A Russian fighter jet made an “unsafe” intercept of a U.S. reconnaissance aircraft over the Black Sea on Wednesday, the Pentagon said, claiming that the interception was carried out in a “dangerous and unprofessional” manner as the Russian plane flew within about 10 feet of the U.S. aircraft.

According to Pentagon spokesman Jeff Davis, the U.S. Navy P-8A Poseidon aircraft was conducting routine operations in international airspace when the Russian SU-27 jet made the risky maneuver. Russia’s defense ministry, meanwhile, said that the U.S. spy plane tried to approach the Russian border, and the SU-27 jet was scrambled in response with adherence to international rules, BBC reported.

“These actions have the potential to unnecessarily escalate tensions, and could result in a miscalculation or accident,” Davis reportedly said.

However, Russian officials said that the U.S. plane was intercepted because it was heading toward the Russian territory with its transponders switched off. When the Russian jet approached the U.S. spy plane to visually identify them, it changed direction and flew away from the border, Russia’s RT.com reported.

P-8A_Poseidon A P-8A Poseidon assigned to the Bureau of Air Test and Evaluation Squadron (VX) 20 flies over the Chesapeake Bay. Photo: Wikimedia Commons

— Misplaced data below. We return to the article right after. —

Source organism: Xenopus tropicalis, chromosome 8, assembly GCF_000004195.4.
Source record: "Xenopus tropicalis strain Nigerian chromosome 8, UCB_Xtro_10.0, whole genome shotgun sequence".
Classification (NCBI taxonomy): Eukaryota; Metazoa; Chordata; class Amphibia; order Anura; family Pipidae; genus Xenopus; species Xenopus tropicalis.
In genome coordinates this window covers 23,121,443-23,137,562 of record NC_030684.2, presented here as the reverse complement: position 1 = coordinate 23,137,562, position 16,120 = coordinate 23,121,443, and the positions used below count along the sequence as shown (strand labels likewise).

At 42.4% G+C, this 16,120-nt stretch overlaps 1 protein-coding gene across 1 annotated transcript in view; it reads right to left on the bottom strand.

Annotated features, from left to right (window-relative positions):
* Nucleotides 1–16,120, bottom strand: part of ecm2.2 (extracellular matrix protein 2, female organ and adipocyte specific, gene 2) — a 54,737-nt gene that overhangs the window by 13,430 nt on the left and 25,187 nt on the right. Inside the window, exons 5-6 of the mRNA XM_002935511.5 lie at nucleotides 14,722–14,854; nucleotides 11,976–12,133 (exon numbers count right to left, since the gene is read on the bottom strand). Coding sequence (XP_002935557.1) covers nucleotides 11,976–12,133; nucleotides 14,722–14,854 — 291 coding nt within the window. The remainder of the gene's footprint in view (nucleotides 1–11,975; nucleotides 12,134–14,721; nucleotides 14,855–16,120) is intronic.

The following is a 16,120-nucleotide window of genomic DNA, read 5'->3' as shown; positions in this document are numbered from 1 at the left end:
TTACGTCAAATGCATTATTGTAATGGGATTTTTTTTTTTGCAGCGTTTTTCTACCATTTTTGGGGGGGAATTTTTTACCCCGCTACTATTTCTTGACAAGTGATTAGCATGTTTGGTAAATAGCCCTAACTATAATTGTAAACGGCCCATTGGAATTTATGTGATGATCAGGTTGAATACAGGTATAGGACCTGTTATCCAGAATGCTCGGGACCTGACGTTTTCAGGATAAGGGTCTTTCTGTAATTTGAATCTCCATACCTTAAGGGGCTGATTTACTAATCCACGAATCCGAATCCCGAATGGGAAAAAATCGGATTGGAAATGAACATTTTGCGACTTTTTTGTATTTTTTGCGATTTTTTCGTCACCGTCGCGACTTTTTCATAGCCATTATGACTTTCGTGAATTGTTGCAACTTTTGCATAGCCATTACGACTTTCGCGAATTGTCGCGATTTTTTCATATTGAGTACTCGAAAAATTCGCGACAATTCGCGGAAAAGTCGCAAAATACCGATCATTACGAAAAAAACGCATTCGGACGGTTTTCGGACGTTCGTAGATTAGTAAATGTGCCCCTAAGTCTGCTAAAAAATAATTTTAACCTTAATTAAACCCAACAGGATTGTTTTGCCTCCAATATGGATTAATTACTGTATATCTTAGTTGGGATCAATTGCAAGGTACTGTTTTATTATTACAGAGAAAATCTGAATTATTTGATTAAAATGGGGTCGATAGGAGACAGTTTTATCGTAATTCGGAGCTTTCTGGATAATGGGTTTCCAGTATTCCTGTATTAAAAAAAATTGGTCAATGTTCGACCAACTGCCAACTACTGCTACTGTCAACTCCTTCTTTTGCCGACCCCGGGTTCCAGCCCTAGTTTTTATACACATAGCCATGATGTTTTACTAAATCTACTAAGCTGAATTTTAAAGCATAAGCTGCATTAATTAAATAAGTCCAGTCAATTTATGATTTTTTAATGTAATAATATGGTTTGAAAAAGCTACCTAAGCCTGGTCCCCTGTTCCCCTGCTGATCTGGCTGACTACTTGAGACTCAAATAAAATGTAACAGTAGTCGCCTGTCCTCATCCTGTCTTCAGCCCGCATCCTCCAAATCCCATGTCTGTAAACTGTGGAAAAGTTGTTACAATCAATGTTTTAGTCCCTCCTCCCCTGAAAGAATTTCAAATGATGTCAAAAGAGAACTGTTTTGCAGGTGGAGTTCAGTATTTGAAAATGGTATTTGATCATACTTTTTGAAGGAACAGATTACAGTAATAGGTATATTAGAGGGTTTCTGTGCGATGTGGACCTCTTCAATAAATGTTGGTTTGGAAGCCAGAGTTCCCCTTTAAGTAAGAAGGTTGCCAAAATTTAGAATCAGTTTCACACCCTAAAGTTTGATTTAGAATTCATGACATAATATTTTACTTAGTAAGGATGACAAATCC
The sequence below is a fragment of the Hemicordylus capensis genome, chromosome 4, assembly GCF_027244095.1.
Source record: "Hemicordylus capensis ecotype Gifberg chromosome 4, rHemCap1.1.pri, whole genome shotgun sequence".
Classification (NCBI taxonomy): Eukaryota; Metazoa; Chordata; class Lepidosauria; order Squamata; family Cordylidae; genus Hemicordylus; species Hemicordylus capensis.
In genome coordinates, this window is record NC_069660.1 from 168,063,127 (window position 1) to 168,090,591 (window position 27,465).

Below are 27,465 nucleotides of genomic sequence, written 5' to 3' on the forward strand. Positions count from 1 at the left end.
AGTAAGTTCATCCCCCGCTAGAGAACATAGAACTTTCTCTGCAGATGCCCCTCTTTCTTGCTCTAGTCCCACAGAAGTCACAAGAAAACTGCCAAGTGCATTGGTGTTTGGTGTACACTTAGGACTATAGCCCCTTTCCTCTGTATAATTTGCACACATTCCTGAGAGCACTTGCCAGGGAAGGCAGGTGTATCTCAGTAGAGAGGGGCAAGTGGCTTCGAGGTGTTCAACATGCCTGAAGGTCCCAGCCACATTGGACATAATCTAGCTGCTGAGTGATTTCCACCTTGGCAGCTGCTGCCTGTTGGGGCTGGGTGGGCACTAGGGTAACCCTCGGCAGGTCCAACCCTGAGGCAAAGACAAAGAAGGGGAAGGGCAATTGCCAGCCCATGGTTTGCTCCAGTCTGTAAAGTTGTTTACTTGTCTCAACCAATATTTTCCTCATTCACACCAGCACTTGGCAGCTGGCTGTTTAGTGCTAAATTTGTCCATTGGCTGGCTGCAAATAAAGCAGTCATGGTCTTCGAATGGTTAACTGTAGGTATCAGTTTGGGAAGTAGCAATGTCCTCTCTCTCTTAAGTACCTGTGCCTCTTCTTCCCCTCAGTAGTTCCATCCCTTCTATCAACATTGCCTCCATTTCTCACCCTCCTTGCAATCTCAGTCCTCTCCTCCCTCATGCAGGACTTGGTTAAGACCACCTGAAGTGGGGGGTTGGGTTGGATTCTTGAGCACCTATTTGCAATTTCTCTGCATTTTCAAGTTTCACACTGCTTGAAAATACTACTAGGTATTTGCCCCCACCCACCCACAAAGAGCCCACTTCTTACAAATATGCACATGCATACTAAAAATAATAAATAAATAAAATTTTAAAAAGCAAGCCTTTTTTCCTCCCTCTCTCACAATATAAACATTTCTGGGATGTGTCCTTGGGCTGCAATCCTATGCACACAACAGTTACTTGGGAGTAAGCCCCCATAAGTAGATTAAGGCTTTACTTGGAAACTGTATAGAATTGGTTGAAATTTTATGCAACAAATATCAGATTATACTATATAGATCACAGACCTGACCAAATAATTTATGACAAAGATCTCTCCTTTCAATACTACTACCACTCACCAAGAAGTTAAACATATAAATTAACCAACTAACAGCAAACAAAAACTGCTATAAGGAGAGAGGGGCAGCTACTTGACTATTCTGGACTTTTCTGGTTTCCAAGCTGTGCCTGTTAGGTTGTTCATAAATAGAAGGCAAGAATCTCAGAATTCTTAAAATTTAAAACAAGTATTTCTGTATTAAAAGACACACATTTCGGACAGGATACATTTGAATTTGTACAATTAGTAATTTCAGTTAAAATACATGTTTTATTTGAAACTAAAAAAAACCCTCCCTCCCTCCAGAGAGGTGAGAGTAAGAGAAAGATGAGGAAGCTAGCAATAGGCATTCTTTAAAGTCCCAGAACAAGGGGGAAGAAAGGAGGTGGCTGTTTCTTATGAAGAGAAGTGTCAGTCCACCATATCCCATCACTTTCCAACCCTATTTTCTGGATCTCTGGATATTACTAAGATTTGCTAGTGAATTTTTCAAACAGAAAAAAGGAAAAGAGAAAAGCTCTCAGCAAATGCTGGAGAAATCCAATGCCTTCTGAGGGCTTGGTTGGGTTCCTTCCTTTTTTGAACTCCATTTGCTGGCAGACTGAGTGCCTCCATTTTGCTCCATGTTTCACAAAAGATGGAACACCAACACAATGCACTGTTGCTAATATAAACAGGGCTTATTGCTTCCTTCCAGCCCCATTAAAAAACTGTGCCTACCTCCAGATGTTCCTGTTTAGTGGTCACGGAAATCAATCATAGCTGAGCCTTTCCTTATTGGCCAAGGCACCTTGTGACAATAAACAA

“They're up there for 12 hours and there are lots of interactions. But only one of the incidents was what the pilot determined was unsafe,” an anonymous U.S. official told Reuters.

Wednesday’s incident is likely to spark more tension between the U.S. and Russia whose relations have been strained since the latter annexed Crimea from Ukraine in 2014. The latest incident also comes as the U.S. Secretary of State John Kerry and Russian Foreign Minister Sergey Lavrov are expected to meet Thursday to discuss the ongoing conflict in Syria.

In April, the U.S claimed that Russian warplanes had confronted one of its reconnaissance aircraft over the Baltic Sea while Russia said at the time that the American jet had turned off its transponder signal.

In July, NATO leaders agreed to deploy four multinational battalions to the Baltic states and Poland on a rotational basis against Russian aggression. Moscow also responded to the move saying that NATO’s buildup in those regions would be inevitably followed by a “military technical” response.